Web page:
An Amazing Night of Memphis Music at The Buccaneer with John Paul Keith and Dave Cousar @JohnPaulKeith

016 John Paul Keith & Daniel McKee017 Pat Fusco & Dave Cousar018 John Paul Keith & Daniel McKee019 John Paul Keith020 Pat Fusco, Dave Cousar, John Paul Keith & Daniel McKee021 John Paul Keith & Daniel McKee022 Special Guests023 Art Edmiston024 Marcella Simien024 John Paul Keith025 Pat Fusco, Dave Cousar & John Paul Keith026 John Paul Keith
All the years I have lived in Memphis, I had never been to the Buccaneer Lounge in Midtown, but I saw on a live music schedule in the Memphis Flyer that my homeboy Daniel McKee was playing a gig there, so I decided to go. According to the schedule, the show was supposed to start at 10 PM, but when I pulled up, the place actually looked closed. One guy was standing on the porch, and only a couple of cars were outside. But I ventured on in and paid the cover charge, even though the place seemed fairly deserted. My friend Daniel was the first to arrive, and over the next half hour musicians started to arrive, Pat Fusco with his B-3 organ, a drummer who had only recently moved to Memphis from New York and whose name I didn’t catch, indie Memphis rocker John Paul Keith and blues guitarist/singer Dave Cousar. When things got underway about 11 PM, it proved to be one of those amazing, serendipitous nights of music that can happen in Memphis. The song choices ran the gamut from soul to rock to blues to country, with a decided New Orleans bent at times. Dave Cousar and John Paul Keith took turns fronting different songs, and saxophone player Art Edmiston wandered in during the first set. When it seemed like it couldn’t get any better, shortly after John Paul’s soulful reading of “Bring It On Home To Me”, Marcella Simien dropped by to join him in a duet of Lee Dorsey’s “Waiting For My Ya-Ya”, and Paul Taylor came through to sit in as well. The Buccaneer is not a large club, and by the end of the night, it was standing room only, as John Paul Keith closed things out with a very appropriate song, “That’s How I Got To Memphis.” The cold winds howled outside, but it was a warm and cozy night of Memphis music inside.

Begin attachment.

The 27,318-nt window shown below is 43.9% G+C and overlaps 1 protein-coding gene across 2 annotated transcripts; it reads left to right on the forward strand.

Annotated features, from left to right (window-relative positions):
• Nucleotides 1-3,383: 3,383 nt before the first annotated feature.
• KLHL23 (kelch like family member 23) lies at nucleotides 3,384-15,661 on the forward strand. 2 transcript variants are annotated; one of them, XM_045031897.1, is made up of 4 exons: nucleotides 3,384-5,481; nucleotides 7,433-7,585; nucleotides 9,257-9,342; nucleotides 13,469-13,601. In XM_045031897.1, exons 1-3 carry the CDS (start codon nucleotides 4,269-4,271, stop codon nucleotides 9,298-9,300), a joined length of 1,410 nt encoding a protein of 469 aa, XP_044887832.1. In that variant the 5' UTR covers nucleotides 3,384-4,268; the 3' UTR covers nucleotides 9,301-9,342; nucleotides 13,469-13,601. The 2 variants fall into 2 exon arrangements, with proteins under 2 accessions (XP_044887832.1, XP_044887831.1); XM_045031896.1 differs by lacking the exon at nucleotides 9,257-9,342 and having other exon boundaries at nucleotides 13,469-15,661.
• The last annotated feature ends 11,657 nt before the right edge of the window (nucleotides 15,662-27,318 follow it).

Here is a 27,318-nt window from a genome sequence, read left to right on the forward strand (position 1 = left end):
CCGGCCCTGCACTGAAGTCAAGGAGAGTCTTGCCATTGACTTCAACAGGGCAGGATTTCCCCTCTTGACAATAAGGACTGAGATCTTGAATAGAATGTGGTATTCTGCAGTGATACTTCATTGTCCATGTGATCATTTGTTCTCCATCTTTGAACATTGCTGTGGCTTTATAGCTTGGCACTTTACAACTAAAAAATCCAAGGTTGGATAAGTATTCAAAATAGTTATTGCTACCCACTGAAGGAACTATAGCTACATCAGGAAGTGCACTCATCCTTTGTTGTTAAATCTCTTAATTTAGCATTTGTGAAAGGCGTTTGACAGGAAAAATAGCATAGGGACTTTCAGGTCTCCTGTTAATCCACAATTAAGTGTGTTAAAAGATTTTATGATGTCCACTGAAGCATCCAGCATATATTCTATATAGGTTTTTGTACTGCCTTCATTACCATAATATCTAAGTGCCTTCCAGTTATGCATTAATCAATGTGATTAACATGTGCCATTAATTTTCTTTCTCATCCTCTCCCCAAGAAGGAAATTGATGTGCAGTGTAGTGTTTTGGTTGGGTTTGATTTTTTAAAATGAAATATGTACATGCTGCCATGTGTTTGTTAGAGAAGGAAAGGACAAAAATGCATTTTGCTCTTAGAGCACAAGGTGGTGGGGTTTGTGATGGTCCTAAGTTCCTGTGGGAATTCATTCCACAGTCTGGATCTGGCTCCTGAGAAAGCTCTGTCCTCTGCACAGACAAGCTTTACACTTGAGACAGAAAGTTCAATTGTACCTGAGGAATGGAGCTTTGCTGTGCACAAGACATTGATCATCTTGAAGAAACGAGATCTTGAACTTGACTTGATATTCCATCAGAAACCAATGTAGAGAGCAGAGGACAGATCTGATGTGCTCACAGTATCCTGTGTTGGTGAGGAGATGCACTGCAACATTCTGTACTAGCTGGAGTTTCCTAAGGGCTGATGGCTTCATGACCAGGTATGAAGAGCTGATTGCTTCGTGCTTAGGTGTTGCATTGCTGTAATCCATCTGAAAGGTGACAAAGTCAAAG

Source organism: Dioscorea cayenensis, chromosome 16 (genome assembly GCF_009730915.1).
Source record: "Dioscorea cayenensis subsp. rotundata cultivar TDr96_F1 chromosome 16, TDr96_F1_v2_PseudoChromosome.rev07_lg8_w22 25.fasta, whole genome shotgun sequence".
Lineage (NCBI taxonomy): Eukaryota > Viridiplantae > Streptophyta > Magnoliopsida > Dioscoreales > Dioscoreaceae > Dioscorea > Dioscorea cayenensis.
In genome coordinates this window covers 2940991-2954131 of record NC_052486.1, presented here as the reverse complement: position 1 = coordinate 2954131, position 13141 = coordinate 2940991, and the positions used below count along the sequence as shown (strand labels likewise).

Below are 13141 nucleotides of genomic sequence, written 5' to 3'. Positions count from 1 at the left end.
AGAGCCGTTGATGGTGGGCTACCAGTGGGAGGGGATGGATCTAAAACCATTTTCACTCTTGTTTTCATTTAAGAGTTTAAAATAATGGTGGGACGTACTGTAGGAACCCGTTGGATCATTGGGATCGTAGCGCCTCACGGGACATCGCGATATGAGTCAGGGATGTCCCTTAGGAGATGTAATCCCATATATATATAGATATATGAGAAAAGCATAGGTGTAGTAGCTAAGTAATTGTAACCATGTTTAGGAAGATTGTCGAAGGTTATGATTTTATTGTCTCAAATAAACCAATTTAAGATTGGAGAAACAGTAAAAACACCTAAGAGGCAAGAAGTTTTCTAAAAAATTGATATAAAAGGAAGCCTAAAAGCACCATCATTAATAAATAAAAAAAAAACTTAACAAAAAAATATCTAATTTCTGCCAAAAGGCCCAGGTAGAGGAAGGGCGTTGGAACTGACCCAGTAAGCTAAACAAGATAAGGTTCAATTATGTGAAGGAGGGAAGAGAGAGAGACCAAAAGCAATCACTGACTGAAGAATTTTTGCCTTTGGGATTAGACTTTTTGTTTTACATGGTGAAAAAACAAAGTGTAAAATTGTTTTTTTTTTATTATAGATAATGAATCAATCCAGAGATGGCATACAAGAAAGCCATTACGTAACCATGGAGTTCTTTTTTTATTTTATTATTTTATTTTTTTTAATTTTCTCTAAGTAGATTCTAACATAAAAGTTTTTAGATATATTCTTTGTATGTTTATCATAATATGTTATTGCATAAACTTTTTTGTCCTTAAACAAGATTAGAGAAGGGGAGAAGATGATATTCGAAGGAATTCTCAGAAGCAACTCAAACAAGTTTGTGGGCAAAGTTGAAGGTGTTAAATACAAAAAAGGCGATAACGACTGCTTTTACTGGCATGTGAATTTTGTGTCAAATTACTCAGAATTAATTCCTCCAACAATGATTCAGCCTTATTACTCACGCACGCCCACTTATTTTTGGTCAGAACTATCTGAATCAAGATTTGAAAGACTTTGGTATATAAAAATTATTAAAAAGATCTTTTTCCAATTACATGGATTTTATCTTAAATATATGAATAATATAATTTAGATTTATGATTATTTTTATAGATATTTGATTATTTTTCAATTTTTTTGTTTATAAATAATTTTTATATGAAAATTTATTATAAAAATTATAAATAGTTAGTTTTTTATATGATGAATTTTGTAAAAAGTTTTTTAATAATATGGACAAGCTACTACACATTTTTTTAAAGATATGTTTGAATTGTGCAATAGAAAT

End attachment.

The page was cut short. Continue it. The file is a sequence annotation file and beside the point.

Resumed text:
Buccaneer Lounge
1368 Monroe Avenue
Memphis, TN 38104
(901) 278-0909

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Keep up with Marcella Simien:

Sons of Mudboy @CTDickinson @LutherDickinson @SteveSelvidge @memPT Live at @LevittShell #SidSelvidgeTribute

The band Sons of Mudboy AKA Three-Legged Dog is the logical outgrowth of the super Memphis group Mudboy and the Neutrons, which I have discussed at length in the past. Sons of Mudboy consists of Steve Selvidge, Luther Dickinson, Cody Dickinson and Paul Taylor, and as such was the perfect group to close out Tuesday night’s celebration of the life and work of Steve’s dad Sid Selvidge. The band played an acoustic set, which was followed by a fairly lengthy documentary about Sid Selvidge in which the late singer-songwriter discussed the impact of Furry Lewis and Black culture on his music, and also where he discussed the origins of the name Mudboy and the Neutrons. Then the band Son of Mudboy came back out and closed out this most important night of Memphis music with a final electric set.